Kate Elliott is an author who so many people, namely people whom I respect the opinion of, seem to be very fond of. I hung out with her at Worldcon and found her to be a lovely person – funny, smart, laid back, and a blast to be around. I had been under the impression that she wrote female-targeted fantasy (as in, aiming for a younger female audience, not ‘by’ or ‘about’ women). This is great, but it’s generally “not my thing”. I can enjoy this style if the writing is good (ie Mary Robinette Kowal, Marie Brennan, etc), however even if it is, I tend to not enjoy it as much as books that are more in my subject matter wheelhouse. I’ve been informed that I was not technically correct in that assumption; however, with this novel, my ridiculous assumption wasn’t wholly incorrect.
Court of Fives is a YA offering from Kate, which centers around a semi-noble family that is in the midst of turmoil after their patron lord passes away. The protagonist, Jessamy, is a young teen, interested in Running the Fives, an athletic event that is essentially a Ninja-Warrior style gauntlet event; one that is highly respected and spectated, however is not considered a necessarily honorable thing for noblefolks to compete in.
The book begins with several chapters that were, frankly, a big turnoff for me – very much YA-style writing, focusing on whiny, obnoxious teenage girls, in a society obsessed with honor and propriety. Normally, this sort of things is like nails on a chalkboard for me, however I understand why people enjoy it. This is very much a personal preference, so I’m not going to condemn a book for it. I was, however, afraid after a few chapters that this is what I’d be getting into the rest of the book. Luckily for me, it turns out it was largely a setup – definitely to appeal to a certain audience, but it’s really just the tip of the iceberg.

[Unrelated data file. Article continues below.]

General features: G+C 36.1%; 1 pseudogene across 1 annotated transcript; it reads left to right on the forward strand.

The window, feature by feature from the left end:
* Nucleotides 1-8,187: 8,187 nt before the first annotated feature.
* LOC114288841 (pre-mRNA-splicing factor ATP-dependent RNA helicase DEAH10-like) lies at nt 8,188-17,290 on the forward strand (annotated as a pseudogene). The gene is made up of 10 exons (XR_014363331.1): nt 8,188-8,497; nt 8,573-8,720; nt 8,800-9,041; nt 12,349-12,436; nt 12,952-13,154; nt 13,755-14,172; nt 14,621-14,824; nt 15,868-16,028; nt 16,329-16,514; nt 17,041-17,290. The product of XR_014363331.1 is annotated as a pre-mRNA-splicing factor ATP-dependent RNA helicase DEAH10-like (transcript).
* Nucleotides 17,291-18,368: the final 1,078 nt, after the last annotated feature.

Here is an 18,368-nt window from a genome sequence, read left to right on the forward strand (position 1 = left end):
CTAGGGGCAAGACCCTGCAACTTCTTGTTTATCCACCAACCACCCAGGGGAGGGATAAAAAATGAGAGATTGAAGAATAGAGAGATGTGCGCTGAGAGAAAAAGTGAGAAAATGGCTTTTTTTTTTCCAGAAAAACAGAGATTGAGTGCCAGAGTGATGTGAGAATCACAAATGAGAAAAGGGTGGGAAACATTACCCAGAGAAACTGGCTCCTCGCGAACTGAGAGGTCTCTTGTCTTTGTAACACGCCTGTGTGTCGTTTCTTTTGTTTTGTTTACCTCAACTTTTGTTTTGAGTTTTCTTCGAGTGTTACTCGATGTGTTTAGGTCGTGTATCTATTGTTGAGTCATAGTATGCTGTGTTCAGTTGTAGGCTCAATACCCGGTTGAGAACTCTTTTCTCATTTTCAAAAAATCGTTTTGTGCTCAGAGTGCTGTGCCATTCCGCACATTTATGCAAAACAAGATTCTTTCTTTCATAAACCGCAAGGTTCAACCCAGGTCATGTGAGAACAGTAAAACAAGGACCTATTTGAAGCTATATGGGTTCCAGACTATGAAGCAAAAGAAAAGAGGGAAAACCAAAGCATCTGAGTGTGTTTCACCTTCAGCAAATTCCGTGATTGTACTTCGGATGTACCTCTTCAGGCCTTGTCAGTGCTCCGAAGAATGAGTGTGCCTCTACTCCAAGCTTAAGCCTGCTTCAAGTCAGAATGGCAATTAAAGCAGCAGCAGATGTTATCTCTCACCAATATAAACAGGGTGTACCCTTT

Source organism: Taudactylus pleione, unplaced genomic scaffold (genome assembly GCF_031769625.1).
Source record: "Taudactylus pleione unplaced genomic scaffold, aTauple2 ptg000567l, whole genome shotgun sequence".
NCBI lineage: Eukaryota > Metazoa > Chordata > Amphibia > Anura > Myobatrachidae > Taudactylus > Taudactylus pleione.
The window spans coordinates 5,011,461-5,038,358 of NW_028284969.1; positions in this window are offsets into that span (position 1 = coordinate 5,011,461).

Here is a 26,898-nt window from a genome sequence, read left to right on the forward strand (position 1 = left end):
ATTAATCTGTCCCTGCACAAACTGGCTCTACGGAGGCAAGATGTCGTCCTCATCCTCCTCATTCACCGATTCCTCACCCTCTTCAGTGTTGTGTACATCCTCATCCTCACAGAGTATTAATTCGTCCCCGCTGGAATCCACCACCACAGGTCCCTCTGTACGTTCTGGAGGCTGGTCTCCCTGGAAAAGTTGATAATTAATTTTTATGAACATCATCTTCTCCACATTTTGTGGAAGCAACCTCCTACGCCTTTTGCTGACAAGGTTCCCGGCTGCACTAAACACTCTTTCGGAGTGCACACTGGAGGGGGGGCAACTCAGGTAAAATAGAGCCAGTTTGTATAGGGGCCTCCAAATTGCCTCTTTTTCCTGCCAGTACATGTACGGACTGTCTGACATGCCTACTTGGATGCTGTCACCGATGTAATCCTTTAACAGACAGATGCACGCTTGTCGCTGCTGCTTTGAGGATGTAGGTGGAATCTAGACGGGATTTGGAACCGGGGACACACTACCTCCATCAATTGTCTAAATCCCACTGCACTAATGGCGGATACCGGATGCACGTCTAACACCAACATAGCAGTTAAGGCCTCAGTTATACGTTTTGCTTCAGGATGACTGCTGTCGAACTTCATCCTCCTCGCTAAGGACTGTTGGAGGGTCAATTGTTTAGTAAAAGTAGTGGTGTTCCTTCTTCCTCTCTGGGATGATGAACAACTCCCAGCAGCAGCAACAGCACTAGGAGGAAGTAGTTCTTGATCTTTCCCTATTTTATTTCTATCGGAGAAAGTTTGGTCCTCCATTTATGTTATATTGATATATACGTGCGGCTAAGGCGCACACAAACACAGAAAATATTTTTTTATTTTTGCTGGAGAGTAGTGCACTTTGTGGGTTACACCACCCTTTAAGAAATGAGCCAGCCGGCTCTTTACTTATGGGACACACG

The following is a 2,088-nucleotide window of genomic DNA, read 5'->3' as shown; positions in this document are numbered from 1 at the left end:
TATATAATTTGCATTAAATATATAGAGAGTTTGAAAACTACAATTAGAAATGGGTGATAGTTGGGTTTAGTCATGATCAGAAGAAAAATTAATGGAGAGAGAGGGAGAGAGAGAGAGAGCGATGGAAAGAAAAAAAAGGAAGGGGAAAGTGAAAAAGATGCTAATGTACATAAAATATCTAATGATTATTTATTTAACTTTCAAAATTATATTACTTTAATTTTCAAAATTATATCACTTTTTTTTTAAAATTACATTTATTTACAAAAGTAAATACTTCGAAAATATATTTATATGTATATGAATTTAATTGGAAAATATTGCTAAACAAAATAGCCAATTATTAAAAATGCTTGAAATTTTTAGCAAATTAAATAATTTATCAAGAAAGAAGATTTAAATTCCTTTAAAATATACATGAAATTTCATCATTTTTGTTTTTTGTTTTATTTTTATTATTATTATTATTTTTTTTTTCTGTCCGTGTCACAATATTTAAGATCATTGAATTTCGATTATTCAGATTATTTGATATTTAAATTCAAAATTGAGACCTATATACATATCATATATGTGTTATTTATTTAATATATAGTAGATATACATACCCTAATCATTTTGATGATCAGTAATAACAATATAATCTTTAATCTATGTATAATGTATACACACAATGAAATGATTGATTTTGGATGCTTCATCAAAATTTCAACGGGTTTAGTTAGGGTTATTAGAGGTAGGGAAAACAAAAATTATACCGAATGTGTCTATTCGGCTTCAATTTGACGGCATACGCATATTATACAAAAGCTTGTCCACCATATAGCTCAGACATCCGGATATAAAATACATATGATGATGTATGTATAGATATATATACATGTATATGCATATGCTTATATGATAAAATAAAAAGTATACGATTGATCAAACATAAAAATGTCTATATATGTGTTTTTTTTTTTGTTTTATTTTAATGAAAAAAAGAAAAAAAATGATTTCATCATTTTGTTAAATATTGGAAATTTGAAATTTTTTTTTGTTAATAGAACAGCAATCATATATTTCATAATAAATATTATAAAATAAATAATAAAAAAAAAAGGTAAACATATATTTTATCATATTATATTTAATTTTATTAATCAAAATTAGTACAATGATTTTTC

The book, frankly, surprised me after this start. It got serious in a hurry, and very much full drama. Kate wrote in a lot of nice little details and hints of future events, and seamlessly integrated the worldbuilding aspects, history, etc, into the story. Some things were casually mentioned then largely forgotten (animatronic spider anyone? No other instances of similar things I can remember, but my memory sucks), but in general it all came back around, and when you read about something happening, it mattered to later events. The book was quite tight in that way – not a ton of fluff, not an excess of anything, not a lot of wasted space.
And, at the risk of spoilers or anything – THAT. FUCKING. ENDING.. I actually said “OH SNAP!” aloud when I read the ending. I thought PERHAPS she’d go that direction, I thought MAYBE she would, but I was still shocked when she did. It’s incongruous with some of the tone of the book – hard, edgy, and jarring. I thought Kate handled the ending very well, and gave the book a much more memorable final portion.
Overall, the book was an thrilling hybrid of “not my style” type elements, combined with a big pile of “wow this is awesome”. I thought the writing was high quality, the action was subtle but exciting, and the worldbuilding – while smaller-scale – was quite tight and deftly handled. I could live without the whiny teenage girl aspect, but again, I know the target audience of this book is more into that kind of thing than I am – I don’t think Kate had 30 year old bearded males in mind when writing this novel. Maybe she did, I’m pretty memorable. Overall, this book surprised me a lot, especially how invested I got, and how much I ended up enjoying it. It’s definitely turned me on to reading more of Kate’s work.